8 Sleep Myths: Real or Not?
Ever wonder if counting sheep actually puts people to sleep? Or that you'll do prison time for removing a mattress tag?
There are plenty of sleep myths and urban legends that are intriguing but untrue. Here are 8 of the most popular ones:
You can always catch up on lost sleep.
Not true, according to the Eunice Kennedy Shriver National Institute of Child Health and Human Development. Adults who cheat themselves of seven to eight hours of sleep during the week will not be able to make it up by sleeping in later on the weekend. Chronically sleep deprived people face health risks, including high blood pressure, cognitive problems and emotional stress. It's better to allocate time every day for a full eight hours of sleep.
If you have trouble falling asleep, try counting sheep.
One might think that the sheer monotony of counting lots of little lambs leaping over a fence would put anyone to sleep, but an Oxford University study revealed that it took subjects counting sheep an average of 20 minutes longer to fall asleep than those who pictured a relaxing scene, such as a beach. But whether you are counting sheep or imagining yourself on a beach, lying awake in bed can be stressful, particularly if you have to wake up early the next morning. If you can't fall asleep within 15 minutes, many sleep specialists recommend reading or listening to soft music until you feel drowsy.
Snoring is harmless.
Occasional snoring isn't always detrimental to your health, but persistent snoring accompanied by daytime drowsiness can be a symptom of sleep apnea, which can be dangerous if left untreated. Sleep apnea is characterized by breathing disruptions during sleep, and people afflicted with the disorder awaken frequently to gasp for air. Sleep apnea may cause an increased risk for high blood pressure and cardiovascular disease. People with possible sleep apnea should seek the advice of their physicians.
Mattress Firm answers the age-old question “If I rip off my mattress tag will I really go to jail?"
The Mattress Firm reviews are in: Despite the strong warning that usually begins with “Do not remove under penalty of law,” you won’t be arrested if you decide to rip off the tag on your mattress. The mattress tag warning is actually meant for mattress manufacturers and retailers, like Mattress Firm. However, you shouldn’t remove the mattress tag from your Mattress Firm mattress either because it may void the manufacturer’s warranty that comes with buying a new mattress, according to Consumer Reports. There is important information on the mattress tag, such as a complete description of the materials and the country of origin that may be important if you have to resolve an issue about your mattress. Mattress Firm wants your Mattress Firm warranty to stay intact, so your mattress tag should, too.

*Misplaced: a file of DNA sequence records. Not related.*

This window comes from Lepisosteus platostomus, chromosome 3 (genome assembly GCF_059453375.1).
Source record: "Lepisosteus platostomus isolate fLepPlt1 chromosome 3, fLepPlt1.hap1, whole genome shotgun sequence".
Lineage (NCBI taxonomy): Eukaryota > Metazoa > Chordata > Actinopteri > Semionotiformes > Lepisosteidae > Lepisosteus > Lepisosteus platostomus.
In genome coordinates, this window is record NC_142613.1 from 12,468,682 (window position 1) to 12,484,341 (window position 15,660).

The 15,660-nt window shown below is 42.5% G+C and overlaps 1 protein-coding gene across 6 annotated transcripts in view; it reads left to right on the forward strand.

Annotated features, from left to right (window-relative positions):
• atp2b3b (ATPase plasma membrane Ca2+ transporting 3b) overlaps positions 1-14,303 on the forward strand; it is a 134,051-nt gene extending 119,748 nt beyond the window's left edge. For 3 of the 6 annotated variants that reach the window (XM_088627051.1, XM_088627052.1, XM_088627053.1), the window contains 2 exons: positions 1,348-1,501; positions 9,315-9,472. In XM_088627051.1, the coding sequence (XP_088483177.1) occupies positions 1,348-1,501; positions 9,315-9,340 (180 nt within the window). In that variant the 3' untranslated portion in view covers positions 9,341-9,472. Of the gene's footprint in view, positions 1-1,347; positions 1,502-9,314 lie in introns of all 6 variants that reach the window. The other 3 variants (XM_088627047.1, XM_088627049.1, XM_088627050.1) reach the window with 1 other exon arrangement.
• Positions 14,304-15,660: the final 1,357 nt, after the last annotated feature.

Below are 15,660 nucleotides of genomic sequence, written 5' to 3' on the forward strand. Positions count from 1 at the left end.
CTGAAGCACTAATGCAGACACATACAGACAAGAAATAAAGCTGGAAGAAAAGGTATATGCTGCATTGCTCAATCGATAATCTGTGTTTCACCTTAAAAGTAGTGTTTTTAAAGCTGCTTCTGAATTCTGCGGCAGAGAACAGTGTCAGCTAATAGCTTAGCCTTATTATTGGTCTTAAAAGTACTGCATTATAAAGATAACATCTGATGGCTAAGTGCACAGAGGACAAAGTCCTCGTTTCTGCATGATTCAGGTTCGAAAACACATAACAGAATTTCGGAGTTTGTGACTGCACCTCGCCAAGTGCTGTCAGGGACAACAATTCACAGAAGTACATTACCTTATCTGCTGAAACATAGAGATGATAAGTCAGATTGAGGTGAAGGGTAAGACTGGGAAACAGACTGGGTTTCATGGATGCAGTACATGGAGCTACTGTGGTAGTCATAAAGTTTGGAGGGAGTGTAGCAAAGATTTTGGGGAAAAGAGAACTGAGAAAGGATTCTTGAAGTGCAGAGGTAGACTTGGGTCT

You should never wake up a sleepwalker because the shock might kill him.
Quite the contrary - you should wake a sleepwalker who is engaging in potentially dangerous behavior. Most sleepwalkers, or somnambulists, limit their activities to walking around the bedroom or getting dressed, but in some cases, they may cook, walk around outside or drive a vehicle. Gently guiding a sleepwalker back to his bed is always appropriate. There is no truth to the old wives tale that waking a sleepwalker could kill him.
Rolling down the windows and turning up the radio will keep a drowsy driver alert.
Neither of these are effective measures to wake up a tired driver. Drowsy driving can be extremely dangerous. If you are too tired to drive, the best thing to do is pull over and grab a 15 to 30 minute nap. Drinking coffee or other caffeinated drink may also help, but it will take about 30 minutes to feel the effects. The best way to combat drowsy driving is to get a full eight hours of sleep every night.
Watching TV or Netflix can help you fall asleep.
Many people find that watching a show before bed helps them to relax and get to sleep faster. The lights and noises can easily become part of someone's routine, and the distraction can keep their mind off of other things that might distract their brains from the task of sleep. But research shows that the blue light coming from TVs interferes with the body's secretion of melatonin.
When it comes to mattresses, firmer is better.
The best mattress is the one that is the most comfortable to you. Far more important than firmness is the amount of support, or push back, a mattress provides. A mattress that is sagging or is more than eight years old is not likely to be very supportive and needs to be replaced. To ensure you find the right mattress for you, plan to spend about 15 minutes "test-driving" different mattresses on the showroom floor. Mattress Firm employees will be more than happy to provide customer service the next time you visit your nearest Mattress Firm location.